A Ringside Seat at “The Hearing”

Posted on October 30, 2013 by


After two hours at the House Subcommittee hearing October 30 on the Obamacare rollout, I asked myself why I had come.  After three and a half hours I knew.  There were three things to be learned.  One:  Politicians of all stripes certainly do like to hear themselves talk, and especially, today, Democrats who had little of substance at all.  Second:  Bureaucrats at the top levels of an administration are both adept and loyal political denizens and breathtakingly ignorant of what goes on beneath them. Third: The Affordable Care Act (ACA) is a disaster, but possibly, like many other Federal programs, an enduring disaster.  

On politicians, what can I say?  It has always been the case that political leaders love to talk and to hear themselves do so.  But in the past it seems (maybe we have to go back a century or two) that what they said did at least have substance.  Look at the records of the debates on the United States Constitution in the late 1780s.  Today was first-hand evidence that serious public discussion of important issues is all but dead.  To begin with each representative only had four minutes to speak (reduced to two minutes later).  Second, particularly among the Democrats, I heard little except criticism of the Republicans and praise of the ACA.  All of them told stories–our new favorite way to make an argument.  Joe in…, Jill in…, my constituent…,and on and on.  These are nothing but anecdotes and prove nothing.  As much as I would like to be able to give Republicans credit on their stories, I can’t because they are meaningless as isolated examples.  

Now there was some serious questioning at times,. but not enough and not enough, in my estimate, of substance.  Questions regarding the security issues were well-taken as were those about keeping one’s policy “if you like it.”  But by and large, I asked, “Where’s the beef?”

On Sebelius, to her credit didn’t self-destruct, but she was essentially a talking head, unresponsive to most serious questions, and even to non-serious ones.  She lacked knowledge of what her agency was doing, she evaded some questions, and she refused to provide even estimated data in answer to questions about the number of enrollees in ACA thus far (for very dubious reasons).  My conclusion–no surprise–is that she is highly loyal to President Obama, she is a fellow-traveler ideologically and that she doesn’t know anything much about health care markets, or for that matter, any markets.  On the latter, she actually said that so-called markets existing before the ACA was enacted were not markets at all (amazing!!). It didn’t help when she spoke glowingly of her “35 years of public service.” No self-promotion there.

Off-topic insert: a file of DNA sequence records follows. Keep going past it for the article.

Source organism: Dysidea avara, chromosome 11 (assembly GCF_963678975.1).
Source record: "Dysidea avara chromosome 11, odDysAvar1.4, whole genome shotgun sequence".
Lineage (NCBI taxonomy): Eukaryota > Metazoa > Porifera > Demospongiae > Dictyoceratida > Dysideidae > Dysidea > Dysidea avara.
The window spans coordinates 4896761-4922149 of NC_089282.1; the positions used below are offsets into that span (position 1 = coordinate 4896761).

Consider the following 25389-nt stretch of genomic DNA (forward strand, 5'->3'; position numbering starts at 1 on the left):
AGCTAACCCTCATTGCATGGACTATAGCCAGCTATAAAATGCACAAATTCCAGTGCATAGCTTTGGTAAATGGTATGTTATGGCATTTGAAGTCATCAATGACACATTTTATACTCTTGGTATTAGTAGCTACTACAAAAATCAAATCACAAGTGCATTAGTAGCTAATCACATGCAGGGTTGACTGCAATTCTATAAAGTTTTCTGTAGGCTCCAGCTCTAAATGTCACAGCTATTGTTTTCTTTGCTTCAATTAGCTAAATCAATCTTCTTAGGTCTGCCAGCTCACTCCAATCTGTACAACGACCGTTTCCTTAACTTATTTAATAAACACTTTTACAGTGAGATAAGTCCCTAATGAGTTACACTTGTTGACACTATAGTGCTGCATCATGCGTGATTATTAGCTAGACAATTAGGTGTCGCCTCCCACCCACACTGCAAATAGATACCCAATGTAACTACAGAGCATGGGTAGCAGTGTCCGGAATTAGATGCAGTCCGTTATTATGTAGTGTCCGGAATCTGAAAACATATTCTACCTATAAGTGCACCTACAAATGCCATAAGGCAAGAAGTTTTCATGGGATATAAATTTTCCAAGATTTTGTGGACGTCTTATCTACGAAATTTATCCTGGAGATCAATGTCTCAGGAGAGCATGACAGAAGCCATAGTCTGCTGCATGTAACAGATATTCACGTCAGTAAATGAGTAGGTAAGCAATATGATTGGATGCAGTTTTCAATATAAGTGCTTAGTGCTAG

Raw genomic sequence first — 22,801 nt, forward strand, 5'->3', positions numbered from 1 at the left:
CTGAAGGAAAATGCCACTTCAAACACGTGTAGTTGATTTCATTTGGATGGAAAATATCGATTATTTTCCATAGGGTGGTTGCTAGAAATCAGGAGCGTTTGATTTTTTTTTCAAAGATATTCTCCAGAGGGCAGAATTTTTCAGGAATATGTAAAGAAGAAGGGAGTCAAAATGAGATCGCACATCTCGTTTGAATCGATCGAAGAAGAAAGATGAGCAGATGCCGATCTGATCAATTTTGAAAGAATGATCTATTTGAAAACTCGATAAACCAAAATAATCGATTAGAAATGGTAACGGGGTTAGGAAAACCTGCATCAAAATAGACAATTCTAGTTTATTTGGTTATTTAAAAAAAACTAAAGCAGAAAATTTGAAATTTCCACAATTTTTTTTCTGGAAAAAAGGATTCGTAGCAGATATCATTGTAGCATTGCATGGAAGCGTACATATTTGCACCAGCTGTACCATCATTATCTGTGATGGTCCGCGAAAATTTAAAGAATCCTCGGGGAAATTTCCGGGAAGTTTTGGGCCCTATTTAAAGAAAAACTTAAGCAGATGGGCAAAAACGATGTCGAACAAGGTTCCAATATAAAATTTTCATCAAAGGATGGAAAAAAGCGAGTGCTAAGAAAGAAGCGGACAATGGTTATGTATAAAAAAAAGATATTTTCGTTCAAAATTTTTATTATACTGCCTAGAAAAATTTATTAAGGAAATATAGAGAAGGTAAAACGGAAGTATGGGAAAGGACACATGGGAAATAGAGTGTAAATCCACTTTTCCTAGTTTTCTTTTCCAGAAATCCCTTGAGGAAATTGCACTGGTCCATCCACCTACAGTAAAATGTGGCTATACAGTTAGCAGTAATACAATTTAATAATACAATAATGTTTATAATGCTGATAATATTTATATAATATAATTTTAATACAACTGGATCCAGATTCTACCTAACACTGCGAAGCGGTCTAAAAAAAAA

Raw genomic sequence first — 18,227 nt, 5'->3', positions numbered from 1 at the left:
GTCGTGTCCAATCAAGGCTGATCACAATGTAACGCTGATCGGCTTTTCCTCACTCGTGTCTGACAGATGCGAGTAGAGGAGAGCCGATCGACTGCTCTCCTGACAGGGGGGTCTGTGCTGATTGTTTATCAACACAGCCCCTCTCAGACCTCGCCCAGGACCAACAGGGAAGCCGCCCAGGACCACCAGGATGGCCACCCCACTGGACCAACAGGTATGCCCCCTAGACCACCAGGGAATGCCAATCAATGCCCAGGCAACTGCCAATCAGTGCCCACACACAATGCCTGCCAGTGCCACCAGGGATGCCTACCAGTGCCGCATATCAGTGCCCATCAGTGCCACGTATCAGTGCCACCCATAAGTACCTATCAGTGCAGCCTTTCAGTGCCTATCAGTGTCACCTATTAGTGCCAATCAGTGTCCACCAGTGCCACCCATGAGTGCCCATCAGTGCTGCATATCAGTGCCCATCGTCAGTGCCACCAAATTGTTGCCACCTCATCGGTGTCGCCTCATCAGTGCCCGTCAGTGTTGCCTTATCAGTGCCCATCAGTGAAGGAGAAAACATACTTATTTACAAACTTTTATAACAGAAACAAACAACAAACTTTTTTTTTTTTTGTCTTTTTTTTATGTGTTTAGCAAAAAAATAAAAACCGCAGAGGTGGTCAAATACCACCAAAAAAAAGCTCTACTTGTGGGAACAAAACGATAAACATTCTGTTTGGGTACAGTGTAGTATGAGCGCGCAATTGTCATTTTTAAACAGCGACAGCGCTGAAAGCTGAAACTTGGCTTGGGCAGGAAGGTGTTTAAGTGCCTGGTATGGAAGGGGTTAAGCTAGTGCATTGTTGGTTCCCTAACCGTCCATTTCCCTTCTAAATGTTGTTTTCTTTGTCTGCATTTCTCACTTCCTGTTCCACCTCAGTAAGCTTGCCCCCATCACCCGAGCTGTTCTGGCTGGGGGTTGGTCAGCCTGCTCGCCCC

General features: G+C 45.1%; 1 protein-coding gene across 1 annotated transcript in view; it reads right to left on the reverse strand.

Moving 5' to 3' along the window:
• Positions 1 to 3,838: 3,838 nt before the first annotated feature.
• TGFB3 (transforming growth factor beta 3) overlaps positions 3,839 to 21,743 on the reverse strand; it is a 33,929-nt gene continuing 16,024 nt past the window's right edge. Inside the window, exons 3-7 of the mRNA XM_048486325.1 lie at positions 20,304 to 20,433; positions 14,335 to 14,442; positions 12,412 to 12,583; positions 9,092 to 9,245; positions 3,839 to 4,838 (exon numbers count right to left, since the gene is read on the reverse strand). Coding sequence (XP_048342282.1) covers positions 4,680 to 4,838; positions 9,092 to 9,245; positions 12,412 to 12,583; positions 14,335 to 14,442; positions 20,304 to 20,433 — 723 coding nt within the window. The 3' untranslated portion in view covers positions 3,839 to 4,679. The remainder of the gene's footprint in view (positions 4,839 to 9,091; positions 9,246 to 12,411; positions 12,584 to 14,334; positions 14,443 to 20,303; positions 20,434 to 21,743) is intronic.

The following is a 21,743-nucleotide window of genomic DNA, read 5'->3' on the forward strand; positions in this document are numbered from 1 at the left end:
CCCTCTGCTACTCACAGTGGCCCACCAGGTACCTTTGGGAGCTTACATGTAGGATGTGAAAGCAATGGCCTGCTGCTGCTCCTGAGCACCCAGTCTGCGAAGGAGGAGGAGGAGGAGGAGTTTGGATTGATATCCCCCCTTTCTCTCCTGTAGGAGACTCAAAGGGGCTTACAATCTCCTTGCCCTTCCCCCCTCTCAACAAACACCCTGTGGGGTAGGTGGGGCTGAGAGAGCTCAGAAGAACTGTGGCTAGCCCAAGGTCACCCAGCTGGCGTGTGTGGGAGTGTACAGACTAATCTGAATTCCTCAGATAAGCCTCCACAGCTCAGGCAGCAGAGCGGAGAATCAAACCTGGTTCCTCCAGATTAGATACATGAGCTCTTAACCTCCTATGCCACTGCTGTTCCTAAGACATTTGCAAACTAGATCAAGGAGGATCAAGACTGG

Finally, the ACA is really bad.  But of course that is what one might have expected from a bill running to 2, 400 pages and which almost no one read, accompanied by (sic) 11.6 million words worth of regulations (and counting).  I bet almost no one has ever read those either.  But come January, legions of bureaucrats, each knowledgeable of only a tiny part of the law and the regulations, will be scrutinizing the behavior of consumers, doctors, hospitals, religious institutions, insurance companies, manufacturers, and others to discover whether we have all been good children of the state.  That last sentence came across as pretty cynical–intentionally.  It will get worse in terms of quantity, quality and choice if it continues.  Will it continue?  Well that’s the question.

Three and a half hours after 9 AM I left with glazed eyes and a numbed mind, wiser but sadder.  Ah that’s politics!! Don’t we love it.